Too much – too soon? Should we delay starting school until 7 ?

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Posted by: Sue Atkins

 

TEST SCORE

As a former Deputy Head and Class Teacher I read with interest today’s article in The Telegraph about a campaign to delay the start of formal education until the age of seven which is backed by the former Archbishop of Canterbury Rowan Williams.

While I can see that we have gone too far along the constant testing of children far too early, and while I know as a teacher we need to assess what the children are learning, and while I can see children are rather drowning in worksheets – I’m not sure about starting school until 7 is the best answer.

There surely there has to be a balance between formal learning, play and high expectations and aspirations?

What is your opinion? Should children start school later ?

It is being suggested that traditional lessons should be put on hold for up to two years amid fears that  successive governments have promoted a “too much, too soon” culture in   schools and nurseries.

In a letter to The Daily Telegraph, the group of academics, teachers, authors   and charity leaders call for a fundamental reassessment of national policies   on early education.

It is claimed that the current system robs infants of the ability to play and   puts too much emphasis on formal learning in areas such as the three Rs at a young age. The letter warns that the Coalition is now ratcheting up the requirements with policies that prioritise “school readiness” over free   play.

This includes the possible introduction of a new baseline test for   five-year-olds in England and qualifications for child care staff that make   little reference to learning through play, they say.

The letter – signed by 127 senior figures including Sir Al Aynsley-Green, the   former Children’s Commissioner for England, Lord Layard, director of the   Well-Being Programme at the London School of Economics, Dr David Whitebread,   senior lecturer in psychology of education at Cambridge University, and   Catherine Prisk, director of Play England – suggests that children should   actually be allowed to start formal education later to give them more time   to develop.

Wendy   Ellyatt, the founding director of the movement, said: “Despite the   fact that 90 per cent of countries in the world prioritise social and   emotional learning and start formal schooling at six or seven, in England we   seem grimly determined to cling on to the erroneous belief that starting   sooner means better results later.

“There is nothing wrong with seeking high educational standards and   accountability, but there is surely something very wrong indeed if this   comes at the cost of natural development.”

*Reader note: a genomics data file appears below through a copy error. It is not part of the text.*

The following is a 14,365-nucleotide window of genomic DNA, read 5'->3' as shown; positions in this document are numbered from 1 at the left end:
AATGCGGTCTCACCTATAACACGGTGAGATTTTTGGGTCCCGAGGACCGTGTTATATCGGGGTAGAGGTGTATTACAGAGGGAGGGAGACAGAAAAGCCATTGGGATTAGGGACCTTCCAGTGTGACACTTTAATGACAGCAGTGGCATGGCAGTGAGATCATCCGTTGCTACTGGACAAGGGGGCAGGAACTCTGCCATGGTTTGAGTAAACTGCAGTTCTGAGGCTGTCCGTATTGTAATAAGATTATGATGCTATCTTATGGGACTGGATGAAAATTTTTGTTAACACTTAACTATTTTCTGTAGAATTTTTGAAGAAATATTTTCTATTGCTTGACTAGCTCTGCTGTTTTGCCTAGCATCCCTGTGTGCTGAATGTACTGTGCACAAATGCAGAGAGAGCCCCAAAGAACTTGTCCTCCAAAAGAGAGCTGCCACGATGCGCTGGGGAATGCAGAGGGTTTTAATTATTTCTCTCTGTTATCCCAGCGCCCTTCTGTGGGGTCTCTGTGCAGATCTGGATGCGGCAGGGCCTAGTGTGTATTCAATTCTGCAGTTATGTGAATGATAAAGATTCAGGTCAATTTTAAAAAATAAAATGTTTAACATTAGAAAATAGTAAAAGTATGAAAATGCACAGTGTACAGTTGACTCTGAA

At the moment, most English children start school in nursery or reception   classes at the age of three or four and are taught using the Early Years   Foundation Stage — a compulsory “nappy curriculum”.

They are assessed against targets set out in the EYFS, which covers areas such   as personal and social development, communication and early numeracy, before   moving on to formal lessons in the first full year of school aged five.

Children are then subjected to further assessments in the three Rs at the age   of seven.

The Government is now consulting on moving these later assessments in the   three Rs forward to the “early weeks of a child’s career at school”.

Sir Michael Wilshaw, the head of Ofsted, said that the best nurseries and   primary schools had a “systematic, rigorous and consistent approach to   assessment right from the very start”.

The Government has also pledged to drive up standards of child care, including   a requirement for staff to hold A-level style qualifications by 2014.

But the Save Childhood Movement claims that the threat of more rigorous   assessments for four- or five-year-olds would undermine children’s natural   development.

Speaking to The Daily Telegraph, Sir Al, who was the first Children’s Commissioner and is also emeritus professor of child health at University College London, said: “If you look at a country like Finland, children don’t start formal, full-scale education until they are seven.

“These extra few years, in my view, provide a crucial opportunity, when   supported by well trained, well paid and highly educated staff, for children   to be children”

 

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